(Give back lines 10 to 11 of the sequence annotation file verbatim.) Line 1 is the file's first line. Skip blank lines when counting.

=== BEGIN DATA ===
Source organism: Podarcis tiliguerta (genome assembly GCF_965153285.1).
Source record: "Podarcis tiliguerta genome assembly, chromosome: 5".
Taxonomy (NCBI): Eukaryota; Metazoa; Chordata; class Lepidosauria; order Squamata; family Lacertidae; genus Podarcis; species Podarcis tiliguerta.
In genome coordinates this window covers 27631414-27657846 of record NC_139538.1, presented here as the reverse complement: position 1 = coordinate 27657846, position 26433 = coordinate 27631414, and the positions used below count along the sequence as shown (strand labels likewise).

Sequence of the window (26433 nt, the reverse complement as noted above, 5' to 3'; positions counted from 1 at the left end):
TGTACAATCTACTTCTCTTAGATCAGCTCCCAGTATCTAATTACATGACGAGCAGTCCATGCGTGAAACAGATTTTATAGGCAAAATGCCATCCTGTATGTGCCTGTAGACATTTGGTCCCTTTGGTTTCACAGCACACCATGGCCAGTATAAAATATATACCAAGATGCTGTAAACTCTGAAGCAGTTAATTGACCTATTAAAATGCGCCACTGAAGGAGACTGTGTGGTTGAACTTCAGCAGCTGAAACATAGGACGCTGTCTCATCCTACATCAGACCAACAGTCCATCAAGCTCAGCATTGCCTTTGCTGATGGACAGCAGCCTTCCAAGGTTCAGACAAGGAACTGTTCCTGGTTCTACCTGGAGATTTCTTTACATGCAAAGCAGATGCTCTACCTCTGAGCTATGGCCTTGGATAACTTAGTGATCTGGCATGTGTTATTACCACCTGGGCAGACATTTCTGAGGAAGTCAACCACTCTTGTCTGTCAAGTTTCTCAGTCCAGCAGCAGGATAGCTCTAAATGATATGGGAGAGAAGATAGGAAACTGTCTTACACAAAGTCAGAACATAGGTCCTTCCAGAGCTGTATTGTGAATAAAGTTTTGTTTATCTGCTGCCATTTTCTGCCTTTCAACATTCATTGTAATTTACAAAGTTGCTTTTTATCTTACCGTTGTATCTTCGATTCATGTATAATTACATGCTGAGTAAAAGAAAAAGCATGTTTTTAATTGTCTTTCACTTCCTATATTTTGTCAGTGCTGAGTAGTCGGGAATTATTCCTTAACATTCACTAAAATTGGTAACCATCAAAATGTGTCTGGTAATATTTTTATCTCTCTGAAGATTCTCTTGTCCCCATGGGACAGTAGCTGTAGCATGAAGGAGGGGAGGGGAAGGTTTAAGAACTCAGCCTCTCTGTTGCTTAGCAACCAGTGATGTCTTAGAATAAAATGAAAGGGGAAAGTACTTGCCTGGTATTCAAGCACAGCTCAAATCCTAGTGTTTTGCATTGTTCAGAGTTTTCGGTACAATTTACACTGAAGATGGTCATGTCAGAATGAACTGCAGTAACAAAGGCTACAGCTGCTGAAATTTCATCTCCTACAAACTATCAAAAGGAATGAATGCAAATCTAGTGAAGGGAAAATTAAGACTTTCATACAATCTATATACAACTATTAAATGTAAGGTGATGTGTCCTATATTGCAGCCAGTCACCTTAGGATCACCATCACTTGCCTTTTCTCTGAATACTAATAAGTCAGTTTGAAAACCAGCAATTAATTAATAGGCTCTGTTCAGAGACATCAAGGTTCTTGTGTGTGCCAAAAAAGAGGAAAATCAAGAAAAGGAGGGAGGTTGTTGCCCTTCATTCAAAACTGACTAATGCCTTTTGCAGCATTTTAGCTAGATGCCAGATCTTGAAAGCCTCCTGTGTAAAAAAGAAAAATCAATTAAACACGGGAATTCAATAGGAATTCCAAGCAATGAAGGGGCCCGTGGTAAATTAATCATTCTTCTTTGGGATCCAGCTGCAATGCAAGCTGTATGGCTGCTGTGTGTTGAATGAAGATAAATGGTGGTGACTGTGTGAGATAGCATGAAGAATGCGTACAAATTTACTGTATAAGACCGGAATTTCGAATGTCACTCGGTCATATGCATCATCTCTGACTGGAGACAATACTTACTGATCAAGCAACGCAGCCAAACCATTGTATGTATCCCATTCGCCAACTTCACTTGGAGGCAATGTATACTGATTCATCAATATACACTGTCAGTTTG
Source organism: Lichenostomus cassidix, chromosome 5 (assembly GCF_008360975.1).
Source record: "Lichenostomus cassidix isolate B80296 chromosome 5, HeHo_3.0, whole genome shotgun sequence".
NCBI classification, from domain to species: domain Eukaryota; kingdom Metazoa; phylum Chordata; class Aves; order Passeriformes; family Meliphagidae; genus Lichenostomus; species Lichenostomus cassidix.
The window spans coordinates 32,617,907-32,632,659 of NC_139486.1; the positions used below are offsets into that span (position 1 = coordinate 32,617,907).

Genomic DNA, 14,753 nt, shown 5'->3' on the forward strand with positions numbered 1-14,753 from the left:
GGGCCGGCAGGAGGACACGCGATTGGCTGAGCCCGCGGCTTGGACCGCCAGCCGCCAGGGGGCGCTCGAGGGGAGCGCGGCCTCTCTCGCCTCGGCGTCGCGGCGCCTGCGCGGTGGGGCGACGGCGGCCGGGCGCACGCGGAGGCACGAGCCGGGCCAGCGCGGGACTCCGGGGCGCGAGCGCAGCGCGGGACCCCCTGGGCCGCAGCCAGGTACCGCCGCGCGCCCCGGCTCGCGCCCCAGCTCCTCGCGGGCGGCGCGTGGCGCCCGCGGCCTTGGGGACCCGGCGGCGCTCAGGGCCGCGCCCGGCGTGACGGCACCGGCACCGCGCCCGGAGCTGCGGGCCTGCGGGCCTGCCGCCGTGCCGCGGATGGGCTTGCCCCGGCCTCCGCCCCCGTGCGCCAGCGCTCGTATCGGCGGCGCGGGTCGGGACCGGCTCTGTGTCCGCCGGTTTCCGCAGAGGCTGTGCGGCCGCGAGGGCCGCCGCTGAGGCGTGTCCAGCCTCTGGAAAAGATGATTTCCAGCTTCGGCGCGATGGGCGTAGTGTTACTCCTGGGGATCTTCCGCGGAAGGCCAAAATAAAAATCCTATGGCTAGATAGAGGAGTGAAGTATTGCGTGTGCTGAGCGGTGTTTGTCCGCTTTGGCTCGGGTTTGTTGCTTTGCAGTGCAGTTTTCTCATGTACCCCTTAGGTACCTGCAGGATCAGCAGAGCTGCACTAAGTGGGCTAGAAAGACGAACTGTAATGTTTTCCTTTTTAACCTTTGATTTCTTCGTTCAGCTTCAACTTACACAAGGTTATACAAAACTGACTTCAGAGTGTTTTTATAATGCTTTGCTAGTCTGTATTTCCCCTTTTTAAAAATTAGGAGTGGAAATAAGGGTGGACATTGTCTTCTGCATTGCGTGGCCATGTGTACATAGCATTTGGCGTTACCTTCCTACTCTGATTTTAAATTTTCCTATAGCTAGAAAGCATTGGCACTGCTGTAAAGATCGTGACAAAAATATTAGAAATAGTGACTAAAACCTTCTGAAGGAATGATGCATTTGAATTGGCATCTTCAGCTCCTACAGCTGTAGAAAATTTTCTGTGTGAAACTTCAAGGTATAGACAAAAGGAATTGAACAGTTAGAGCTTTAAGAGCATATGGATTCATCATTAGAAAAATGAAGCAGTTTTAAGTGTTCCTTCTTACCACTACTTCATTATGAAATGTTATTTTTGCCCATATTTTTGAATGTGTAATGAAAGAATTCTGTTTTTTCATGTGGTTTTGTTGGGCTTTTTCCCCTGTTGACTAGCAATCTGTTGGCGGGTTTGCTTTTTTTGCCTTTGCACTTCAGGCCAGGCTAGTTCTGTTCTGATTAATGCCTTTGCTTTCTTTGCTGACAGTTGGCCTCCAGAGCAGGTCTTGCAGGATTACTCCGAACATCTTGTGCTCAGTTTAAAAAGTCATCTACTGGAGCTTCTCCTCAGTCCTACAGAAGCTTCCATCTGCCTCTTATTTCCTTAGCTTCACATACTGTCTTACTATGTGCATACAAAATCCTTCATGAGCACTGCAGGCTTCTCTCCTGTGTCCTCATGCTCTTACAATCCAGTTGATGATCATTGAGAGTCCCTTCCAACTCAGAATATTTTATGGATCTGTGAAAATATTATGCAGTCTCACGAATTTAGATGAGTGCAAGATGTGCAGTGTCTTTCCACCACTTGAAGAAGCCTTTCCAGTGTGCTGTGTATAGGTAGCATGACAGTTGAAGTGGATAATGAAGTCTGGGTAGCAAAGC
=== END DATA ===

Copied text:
The window spans coordinates 32,617,907-32,632,659 of NC_139486.1; the positions used below are offsets into that span (position 1 = coordinate 32,617,907).

Genomic DNA, 14,753 nt, shown 5'->3' on the forward strand with positions numbered 1-14,753 from the left: